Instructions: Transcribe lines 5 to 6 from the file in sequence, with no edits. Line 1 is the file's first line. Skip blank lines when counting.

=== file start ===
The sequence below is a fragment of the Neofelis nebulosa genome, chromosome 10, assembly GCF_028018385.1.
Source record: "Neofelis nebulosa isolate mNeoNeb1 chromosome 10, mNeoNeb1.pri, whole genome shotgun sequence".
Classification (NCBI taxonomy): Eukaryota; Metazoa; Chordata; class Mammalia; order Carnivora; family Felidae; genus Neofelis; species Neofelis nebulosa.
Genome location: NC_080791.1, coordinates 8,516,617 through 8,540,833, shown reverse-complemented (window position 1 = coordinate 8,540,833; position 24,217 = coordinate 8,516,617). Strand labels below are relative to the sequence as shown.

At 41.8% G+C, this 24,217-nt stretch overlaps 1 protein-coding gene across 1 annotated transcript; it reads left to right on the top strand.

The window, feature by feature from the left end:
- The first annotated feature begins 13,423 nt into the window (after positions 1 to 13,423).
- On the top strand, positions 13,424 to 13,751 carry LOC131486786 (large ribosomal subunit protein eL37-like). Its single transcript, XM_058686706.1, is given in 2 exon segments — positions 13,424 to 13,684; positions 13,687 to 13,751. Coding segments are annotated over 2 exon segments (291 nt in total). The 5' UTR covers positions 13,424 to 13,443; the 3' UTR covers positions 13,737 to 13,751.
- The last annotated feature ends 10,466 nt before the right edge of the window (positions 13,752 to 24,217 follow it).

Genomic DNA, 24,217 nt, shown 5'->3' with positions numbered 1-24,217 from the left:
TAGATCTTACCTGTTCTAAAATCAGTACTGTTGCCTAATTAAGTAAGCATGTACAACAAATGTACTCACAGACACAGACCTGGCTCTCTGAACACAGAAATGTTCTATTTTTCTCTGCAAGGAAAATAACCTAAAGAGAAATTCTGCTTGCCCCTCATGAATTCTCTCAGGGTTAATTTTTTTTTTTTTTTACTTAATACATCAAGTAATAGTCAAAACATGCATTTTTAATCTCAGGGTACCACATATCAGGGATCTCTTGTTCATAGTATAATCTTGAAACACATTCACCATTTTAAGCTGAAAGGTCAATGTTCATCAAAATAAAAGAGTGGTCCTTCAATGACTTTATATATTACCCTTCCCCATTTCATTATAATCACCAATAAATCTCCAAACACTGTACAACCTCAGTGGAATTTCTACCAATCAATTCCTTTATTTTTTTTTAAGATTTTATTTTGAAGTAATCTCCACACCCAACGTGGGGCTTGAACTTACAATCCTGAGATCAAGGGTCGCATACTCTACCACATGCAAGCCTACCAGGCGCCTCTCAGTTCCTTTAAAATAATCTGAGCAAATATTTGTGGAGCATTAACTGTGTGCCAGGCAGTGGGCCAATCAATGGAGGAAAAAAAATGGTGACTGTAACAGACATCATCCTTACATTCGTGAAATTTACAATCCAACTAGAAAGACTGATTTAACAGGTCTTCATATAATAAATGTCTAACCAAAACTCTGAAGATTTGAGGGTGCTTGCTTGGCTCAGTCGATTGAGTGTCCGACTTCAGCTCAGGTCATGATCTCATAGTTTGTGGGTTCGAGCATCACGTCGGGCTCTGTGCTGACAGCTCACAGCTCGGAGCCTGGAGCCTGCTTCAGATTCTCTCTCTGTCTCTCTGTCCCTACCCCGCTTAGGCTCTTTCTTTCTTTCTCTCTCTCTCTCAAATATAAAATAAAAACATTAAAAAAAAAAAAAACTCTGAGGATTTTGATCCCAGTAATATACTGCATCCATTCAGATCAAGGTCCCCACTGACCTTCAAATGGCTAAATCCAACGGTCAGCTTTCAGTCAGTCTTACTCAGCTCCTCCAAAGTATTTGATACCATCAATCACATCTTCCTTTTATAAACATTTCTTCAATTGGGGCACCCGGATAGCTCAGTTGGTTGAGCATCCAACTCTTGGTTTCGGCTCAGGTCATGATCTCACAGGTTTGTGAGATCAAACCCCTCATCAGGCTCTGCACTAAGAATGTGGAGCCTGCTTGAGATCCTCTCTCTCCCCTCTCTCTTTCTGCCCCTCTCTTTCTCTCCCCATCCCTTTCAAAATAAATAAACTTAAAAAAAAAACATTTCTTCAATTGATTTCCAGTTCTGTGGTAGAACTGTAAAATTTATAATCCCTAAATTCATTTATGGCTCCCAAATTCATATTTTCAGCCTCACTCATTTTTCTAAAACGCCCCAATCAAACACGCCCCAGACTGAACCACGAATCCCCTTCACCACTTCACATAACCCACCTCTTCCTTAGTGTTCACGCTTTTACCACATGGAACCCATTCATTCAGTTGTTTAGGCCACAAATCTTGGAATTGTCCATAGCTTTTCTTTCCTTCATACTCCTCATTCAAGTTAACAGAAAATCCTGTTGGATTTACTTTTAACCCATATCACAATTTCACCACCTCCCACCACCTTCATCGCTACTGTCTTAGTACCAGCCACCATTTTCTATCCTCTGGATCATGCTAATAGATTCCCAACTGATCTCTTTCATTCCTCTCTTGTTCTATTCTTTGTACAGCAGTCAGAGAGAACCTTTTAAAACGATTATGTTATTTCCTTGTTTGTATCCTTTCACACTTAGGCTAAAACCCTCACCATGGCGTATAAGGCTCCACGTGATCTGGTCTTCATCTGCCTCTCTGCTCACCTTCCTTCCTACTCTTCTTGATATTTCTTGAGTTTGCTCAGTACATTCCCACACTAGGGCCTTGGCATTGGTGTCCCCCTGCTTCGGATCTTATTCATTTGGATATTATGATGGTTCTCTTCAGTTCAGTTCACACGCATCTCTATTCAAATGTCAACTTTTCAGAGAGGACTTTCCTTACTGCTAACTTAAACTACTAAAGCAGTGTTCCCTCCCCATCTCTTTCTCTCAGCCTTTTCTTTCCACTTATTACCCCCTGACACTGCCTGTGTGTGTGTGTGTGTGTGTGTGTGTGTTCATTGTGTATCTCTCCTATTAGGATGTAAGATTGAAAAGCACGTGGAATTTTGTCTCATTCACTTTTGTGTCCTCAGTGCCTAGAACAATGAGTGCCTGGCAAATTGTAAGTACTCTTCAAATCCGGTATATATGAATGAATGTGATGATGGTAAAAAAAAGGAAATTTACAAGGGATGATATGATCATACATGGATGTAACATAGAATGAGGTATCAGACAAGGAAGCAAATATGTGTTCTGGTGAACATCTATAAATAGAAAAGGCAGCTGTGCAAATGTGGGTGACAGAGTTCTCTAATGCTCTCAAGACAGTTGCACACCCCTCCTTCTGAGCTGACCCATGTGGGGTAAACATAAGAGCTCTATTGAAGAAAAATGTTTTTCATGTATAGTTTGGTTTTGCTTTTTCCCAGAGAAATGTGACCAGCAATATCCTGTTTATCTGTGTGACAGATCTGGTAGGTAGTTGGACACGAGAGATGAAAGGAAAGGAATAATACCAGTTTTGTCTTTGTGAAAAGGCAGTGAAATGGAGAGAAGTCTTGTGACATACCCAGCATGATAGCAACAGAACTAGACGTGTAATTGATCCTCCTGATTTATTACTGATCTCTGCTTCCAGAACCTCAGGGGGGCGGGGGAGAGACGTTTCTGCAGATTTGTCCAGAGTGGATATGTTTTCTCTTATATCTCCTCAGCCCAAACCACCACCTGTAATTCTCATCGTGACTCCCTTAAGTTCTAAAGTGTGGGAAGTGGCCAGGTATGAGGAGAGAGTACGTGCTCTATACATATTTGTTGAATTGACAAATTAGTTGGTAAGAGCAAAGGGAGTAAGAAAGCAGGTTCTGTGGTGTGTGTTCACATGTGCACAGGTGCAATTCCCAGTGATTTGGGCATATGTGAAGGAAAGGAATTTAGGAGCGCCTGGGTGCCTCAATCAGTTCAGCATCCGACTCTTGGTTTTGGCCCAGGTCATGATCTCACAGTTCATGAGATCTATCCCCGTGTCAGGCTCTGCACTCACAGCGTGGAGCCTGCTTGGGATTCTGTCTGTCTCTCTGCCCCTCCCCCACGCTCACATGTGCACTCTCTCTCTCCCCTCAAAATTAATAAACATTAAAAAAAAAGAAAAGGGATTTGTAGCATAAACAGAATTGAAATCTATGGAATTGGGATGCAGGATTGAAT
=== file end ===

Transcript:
At 41.8% G+C, this 24,217-nt stretch overlaps 1 protein-coding gene across 1 annotated transcript; it reads left to right on the top strand.

The window, feature by feature from the left end: